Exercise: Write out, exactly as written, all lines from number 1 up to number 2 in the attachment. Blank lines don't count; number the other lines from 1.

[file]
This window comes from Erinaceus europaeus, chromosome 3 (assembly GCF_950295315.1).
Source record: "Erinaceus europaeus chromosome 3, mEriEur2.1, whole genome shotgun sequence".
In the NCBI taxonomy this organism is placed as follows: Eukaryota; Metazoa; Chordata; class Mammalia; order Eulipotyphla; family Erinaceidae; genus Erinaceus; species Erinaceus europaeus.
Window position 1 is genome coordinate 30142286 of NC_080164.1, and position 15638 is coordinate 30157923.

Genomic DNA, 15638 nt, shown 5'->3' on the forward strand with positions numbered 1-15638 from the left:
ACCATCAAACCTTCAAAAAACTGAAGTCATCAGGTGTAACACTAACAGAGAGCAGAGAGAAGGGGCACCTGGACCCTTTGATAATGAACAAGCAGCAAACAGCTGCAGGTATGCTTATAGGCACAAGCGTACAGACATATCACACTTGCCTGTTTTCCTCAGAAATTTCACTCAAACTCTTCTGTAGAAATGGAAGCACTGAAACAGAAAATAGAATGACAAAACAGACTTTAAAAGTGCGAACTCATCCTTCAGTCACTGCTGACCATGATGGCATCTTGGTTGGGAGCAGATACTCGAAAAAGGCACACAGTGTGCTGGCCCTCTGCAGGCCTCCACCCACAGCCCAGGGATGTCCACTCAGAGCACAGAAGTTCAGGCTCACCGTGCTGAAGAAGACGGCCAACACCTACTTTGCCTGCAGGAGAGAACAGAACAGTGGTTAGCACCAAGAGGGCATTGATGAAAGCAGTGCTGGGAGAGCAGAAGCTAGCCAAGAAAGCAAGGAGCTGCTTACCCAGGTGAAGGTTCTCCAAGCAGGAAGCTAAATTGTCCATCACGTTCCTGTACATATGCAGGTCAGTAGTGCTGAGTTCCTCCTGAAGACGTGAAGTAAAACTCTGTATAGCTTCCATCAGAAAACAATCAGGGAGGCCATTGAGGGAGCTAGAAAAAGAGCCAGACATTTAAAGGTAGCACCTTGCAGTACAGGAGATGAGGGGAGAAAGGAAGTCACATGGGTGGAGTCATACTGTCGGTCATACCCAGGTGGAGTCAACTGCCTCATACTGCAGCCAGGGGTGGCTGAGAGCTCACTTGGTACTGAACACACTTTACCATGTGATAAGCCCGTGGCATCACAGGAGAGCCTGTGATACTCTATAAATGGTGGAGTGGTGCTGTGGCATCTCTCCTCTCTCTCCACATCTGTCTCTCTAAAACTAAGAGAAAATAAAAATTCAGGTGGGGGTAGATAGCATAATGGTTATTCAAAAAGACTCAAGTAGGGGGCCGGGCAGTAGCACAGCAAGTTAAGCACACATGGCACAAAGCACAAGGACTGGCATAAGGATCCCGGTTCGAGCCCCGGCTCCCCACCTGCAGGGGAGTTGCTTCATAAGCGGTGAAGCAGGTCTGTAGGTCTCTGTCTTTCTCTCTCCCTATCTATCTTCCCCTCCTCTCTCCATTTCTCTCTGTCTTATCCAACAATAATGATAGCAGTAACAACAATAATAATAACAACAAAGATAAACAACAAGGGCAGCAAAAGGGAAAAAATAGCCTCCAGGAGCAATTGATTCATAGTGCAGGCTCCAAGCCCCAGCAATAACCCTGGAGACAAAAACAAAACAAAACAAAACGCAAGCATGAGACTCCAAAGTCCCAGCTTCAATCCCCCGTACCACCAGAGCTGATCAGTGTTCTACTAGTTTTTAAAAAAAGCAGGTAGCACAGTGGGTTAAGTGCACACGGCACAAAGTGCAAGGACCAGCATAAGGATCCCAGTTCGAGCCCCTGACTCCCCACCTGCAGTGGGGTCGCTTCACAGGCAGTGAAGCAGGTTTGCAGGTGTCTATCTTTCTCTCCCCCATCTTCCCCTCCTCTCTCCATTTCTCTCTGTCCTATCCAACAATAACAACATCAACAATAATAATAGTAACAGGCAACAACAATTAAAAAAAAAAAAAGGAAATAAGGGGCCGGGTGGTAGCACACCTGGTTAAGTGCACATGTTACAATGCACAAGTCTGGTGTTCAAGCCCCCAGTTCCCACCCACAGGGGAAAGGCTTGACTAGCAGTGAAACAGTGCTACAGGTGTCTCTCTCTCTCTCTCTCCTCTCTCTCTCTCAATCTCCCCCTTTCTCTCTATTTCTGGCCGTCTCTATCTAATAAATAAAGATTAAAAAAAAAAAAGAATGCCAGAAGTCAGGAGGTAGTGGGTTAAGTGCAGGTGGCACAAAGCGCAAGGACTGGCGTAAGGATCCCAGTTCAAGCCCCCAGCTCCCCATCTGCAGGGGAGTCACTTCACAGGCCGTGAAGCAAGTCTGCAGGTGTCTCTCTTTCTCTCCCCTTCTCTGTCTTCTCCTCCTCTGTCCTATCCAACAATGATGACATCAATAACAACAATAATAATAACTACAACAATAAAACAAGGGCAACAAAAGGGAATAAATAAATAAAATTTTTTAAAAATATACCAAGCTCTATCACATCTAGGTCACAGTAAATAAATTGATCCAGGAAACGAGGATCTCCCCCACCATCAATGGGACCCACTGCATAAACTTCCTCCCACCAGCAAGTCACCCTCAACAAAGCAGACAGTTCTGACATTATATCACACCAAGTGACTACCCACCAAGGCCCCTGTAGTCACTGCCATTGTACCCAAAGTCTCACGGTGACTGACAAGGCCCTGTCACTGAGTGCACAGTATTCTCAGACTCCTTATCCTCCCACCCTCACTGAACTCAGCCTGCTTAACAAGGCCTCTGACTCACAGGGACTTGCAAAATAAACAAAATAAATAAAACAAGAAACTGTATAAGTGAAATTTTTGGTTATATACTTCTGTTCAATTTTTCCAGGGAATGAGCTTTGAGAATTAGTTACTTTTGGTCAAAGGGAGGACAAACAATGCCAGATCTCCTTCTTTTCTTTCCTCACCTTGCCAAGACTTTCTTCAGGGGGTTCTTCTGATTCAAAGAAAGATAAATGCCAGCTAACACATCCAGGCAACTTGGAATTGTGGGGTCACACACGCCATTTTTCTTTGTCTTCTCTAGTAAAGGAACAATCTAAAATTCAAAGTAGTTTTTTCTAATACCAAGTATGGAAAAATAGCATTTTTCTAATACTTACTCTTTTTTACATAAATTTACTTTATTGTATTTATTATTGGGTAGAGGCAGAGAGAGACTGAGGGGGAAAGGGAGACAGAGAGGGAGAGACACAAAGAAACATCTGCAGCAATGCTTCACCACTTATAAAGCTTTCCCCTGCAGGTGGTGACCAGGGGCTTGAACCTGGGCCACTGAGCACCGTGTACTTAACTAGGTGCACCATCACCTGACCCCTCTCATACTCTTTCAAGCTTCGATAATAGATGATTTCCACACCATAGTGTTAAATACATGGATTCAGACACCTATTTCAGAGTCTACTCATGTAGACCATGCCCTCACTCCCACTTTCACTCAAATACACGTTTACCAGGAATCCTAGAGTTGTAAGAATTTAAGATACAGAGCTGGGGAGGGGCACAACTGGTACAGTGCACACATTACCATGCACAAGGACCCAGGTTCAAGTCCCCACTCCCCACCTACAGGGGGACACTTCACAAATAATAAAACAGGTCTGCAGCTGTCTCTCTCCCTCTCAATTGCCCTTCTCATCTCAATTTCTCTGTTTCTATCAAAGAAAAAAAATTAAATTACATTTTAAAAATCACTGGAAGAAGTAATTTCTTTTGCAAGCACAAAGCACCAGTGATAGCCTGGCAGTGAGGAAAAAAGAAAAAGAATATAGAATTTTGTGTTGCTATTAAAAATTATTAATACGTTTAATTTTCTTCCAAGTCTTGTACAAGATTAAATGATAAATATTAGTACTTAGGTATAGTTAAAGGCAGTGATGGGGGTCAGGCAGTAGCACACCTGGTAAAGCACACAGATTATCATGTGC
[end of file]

This window comes from Erinaceus europaeus, chromosome 3 (assembly GCF_950295315.1).
Source record: "Erinaceus europaeus chromosome 3, mEriEur2.1, whole genome shotgun sequence".